imbabwe, many get help through IOM to start up businesses or to fund training courses.
Ms. M is a young Zimbabwean woman still in the UK who has asked IOM to help her return to Harare. She has been in the UK since 2002 and has found life very difficult since her asylum case was rejected. Not being able to work, she has had to rely on friends to support her. Also, her grandmother who is caring for her two young brothers in Zimbabwe has suddenly fallen ill. This has made her take the final decision to return to Zimbabwe. Although she is worried about returning, she believes that the well-being of her brothers is more important. To support herself back in Zimbabwe she has asked IOM to assist her with setting up a hairdressing salon.
UK-based Zimbabwean groups have expressed concerns about the security of returnees. IOM Zimbabwe believes many of these concerns result from misinformation, although they admit that the current economic climate is difficult.
“It is essential that businesses diversify and offer a range of products or services to meet constantly shifting patterns of demand,” explained a spokesman for the organisation.
“The reintegration assistance of £3,000 per family member does give returnees a good starting point,” he added. “While it does not fully support the returnees or make them rich it does enable them to start something which generates income to sustain their families.”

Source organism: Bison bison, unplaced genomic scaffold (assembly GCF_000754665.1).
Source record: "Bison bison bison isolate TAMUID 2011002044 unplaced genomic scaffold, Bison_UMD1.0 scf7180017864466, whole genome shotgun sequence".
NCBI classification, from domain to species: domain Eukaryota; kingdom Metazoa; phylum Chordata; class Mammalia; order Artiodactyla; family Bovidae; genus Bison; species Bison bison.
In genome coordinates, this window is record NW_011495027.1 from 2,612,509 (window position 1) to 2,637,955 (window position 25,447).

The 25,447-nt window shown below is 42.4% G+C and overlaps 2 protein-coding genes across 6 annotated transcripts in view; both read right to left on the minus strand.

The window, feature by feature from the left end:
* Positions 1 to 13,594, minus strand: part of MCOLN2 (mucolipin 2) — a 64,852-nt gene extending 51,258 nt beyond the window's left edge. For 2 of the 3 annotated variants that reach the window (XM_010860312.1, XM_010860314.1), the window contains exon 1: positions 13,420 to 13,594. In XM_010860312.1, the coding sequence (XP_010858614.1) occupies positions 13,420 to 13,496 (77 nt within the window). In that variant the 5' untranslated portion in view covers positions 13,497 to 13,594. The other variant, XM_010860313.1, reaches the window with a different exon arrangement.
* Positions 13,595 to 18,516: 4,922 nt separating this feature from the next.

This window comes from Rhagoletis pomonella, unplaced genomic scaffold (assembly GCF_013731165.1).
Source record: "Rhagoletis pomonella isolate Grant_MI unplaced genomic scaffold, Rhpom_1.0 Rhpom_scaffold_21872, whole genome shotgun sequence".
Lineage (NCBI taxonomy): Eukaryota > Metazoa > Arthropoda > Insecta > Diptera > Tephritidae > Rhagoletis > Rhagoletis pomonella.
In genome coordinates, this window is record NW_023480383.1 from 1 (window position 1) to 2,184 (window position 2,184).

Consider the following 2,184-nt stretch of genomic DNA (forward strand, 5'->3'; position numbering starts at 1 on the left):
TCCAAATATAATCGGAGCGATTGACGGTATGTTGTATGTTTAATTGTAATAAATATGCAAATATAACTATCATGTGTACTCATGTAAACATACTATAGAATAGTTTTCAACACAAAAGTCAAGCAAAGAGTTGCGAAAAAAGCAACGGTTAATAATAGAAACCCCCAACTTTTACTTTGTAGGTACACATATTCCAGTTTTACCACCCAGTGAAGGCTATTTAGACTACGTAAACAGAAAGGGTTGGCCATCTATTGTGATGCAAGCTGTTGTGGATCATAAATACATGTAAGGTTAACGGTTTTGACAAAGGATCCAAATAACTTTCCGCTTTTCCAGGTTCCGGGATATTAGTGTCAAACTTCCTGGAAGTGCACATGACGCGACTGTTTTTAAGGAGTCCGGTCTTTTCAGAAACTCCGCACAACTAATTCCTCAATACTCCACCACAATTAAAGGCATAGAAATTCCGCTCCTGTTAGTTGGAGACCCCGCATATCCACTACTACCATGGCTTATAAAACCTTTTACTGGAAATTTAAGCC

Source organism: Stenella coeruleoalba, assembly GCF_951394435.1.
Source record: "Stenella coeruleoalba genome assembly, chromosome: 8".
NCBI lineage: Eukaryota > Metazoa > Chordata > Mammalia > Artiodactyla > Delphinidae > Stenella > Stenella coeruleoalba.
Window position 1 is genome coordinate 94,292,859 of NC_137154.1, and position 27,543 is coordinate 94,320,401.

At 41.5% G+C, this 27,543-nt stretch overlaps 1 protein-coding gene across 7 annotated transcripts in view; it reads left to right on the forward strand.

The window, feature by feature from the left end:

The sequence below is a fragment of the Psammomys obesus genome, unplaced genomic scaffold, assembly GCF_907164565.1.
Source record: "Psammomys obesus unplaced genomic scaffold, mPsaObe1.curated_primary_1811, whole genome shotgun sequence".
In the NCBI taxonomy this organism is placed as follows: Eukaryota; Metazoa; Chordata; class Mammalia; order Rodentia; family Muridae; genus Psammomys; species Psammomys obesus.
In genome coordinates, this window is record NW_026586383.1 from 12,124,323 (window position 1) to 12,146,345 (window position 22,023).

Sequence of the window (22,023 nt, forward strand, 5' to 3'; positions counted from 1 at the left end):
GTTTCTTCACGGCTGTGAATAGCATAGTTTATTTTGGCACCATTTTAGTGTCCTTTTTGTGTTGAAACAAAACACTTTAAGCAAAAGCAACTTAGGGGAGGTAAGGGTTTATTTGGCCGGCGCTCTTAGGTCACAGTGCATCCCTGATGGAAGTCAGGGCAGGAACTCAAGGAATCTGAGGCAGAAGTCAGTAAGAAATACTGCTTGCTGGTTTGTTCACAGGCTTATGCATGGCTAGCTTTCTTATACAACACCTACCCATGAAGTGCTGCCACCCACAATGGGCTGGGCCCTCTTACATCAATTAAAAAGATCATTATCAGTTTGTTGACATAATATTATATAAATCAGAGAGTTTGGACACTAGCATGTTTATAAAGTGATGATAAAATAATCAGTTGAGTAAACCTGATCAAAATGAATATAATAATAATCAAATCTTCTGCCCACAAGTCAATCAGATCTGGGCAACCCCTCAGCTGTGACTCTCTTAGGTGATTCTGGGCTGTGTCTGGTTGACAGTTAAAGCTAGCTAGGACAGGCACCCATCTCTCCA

One example of a successful return is Mr. DM who has managed to set up a small recording studio through the assistance of IOM. A new wave of music known as “Urban Grooves” has transformed Zimbabwe’s music industry and this genre is a strong focus for Mr. DM. One of the tracks recorded by a local artist has managed to climb into the Zimbabwe top 40 charts. Mr. Other Zimbabweans have been helped to set up businesses such as grocery shops, hairdressing salons and take-away restaurants.
Marek Effendowicz, Communications Manager of IOM London, sees the need to stress the voluntary nature of the IOM return programmes: “Some people have the impression that nobody who comes to the UK would ever want to return to their home countries. The truth is that we have people contacting us every day wanting to return. The assistance that we provide cannot solve all problems for a returnee, but definitely does make a difference to people’s lives.” – For further information about IOM and voluntary return, see www.iomlondon.org or call the freephone number 0800 783 2332.
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